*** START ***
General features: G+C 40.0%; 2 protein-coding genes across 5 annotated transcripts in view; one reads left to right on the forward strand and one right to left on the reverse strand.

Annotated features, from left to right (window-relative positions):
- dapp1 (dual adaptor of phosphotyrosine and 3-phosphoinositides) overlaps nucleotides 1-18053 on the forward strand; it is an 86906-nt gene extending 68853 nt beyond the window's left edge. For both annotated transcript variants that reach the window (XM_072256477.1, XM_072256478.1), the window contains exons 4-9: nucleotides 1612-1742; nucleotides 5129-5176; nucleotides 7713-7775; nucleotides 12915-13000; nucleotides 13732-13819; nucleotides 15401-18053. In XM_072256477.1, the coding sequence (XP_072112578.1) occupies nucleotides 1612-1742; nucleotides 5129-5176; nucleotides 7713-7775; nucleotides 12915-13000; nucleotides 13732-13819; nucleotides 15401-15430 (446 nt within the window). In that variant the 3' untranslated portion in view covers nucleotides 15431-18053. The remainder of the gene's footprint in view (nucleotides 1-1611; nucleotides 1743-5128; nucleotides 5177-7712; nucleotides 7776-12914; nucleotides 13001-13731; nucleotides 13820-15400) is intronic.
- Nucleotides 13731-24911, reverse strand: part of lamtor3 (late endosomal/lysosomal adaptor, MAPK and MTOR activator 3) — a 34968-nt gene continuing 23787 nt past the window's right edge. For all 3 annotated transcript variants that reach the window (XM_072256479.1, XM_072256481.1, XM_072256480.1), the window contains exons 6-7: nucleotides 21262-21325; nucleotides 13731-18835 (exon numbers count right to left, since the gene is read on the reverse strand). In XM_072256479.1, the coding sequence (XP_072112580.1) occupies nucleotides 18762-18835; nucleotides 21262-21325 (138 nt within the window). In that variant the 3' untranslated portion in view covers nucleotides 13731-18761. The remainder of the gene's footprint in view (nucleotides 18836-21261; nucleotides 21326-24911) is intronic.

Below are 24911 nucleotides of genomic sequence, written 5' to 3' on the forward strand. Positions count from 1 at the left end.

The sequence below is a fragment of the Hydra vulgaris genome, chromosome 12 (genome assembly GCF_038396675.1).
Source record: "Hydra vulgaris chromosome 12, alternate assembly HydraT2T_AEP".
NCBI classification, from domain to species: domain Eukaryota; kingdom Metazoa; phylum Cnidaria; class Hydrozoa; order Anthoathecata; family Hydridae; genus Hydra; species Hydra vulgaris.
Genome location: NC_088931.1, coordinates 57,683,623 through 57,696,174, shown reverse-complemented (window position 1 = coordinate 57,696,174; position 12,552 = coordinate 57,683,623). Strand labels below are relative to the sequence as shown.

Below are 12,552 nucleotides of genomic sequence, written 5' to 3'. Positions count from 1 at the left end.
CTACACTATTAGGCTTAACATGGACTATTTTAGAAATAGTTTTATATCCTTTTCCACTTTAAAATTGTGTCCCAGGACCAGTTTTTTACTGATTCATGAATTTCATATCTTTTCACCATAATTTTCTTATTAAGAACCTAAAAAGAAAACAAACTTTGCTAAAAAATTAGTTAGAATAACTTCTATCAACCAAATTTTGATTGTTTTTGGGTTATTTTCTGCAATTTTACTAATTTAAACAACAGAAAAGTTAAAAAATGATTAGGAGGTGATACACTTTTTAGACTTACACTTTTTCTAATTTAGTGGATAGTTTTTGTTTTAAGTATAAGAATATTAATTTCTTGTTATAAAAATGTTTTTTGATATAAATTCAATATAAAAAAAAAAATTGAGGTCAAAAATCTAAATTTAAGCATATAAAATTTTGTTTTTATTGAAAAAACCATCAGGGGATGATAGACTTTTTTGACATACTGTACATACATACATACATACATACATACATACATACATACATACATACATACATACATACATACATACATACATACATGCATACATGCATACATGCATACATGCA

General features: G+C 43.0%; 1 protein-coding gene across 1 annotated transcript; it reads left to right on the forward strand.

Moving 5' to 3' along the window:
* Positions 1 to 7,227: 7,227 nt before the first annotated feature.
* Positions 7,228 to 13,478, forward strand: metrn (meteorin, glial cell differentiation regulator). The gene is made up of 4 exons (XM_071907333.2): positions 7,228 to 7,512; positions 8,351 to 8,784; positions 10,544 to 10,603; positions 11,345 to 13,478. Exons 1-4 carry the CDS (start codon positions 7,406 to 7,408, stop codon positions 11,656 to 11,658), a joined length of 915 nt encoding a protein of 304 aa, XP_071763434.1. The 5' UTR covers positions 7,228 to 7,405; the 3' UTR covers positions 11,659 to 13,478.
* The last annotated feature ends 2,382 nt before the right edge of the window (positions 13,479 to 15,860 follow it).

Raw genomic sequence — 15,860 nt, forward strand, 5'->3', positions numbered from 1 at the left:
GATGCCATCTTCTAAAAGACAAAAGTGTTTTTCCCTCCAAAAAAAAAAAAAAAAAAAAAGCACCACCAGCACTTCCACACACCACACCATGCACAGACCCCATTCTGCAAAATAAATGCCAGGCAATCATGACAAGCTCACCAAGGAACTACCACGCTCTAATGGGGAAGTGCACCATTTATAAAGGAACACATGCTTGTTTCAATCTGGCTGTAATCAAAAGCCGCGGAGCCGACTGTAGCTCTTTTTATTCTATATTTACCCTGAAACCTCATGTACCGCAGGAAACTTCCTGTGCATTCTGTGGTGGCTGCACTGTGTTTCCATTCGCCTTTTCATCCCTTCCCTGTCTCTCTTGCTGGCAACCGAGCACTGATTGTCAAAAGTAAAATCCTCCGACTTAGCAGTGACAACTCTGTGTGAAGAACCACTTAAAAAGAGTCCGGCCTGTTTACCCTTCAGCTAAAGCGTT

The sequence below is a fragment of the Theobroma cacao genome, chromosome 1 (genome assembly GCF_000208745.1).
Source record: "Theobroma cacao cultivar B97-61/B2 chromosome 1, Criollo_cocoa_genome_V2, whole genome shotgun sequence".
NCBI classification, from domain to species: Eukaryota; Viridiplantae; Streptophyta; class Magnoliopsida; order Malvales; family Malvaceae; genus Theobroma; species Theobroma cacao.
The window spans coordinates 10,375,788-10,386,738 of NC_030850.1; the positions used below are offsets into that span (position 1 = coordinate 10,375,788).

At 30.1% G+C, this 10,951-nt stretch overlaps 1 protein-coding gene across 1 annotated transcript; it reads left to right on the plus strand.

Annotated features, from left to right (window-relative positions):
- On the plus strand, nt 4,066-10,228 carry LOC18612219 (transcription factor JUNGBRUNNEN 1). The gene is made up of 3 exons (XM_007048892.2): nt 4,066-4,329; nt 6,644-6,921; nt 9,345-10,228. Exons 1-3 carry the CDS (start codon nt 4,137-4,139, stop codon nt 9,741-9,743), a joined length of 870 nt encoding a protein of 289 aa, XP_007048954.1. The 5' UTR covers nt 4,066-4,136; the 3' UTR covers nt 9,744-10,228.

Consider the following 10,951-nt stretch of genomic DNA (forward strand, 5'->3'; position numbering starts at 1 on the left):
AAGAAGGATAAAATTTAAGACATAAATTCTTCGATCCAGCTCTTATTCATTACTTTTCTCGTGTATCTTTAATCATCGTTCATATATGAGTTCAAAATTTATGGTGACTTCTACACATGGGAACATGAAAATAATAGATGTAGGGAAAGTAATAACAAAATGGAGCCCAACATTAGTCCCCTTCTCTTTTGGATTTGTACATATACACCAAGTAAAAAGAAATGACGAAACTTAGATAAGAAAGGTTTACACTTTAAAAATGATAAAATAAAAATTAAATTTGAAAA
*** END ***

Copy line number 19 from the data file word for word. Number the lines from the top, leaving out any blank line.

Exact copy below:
The sequence below is a fragment of the Theobroma cacao genome, chromosome 1 (genome assembly GCF_000208745.1).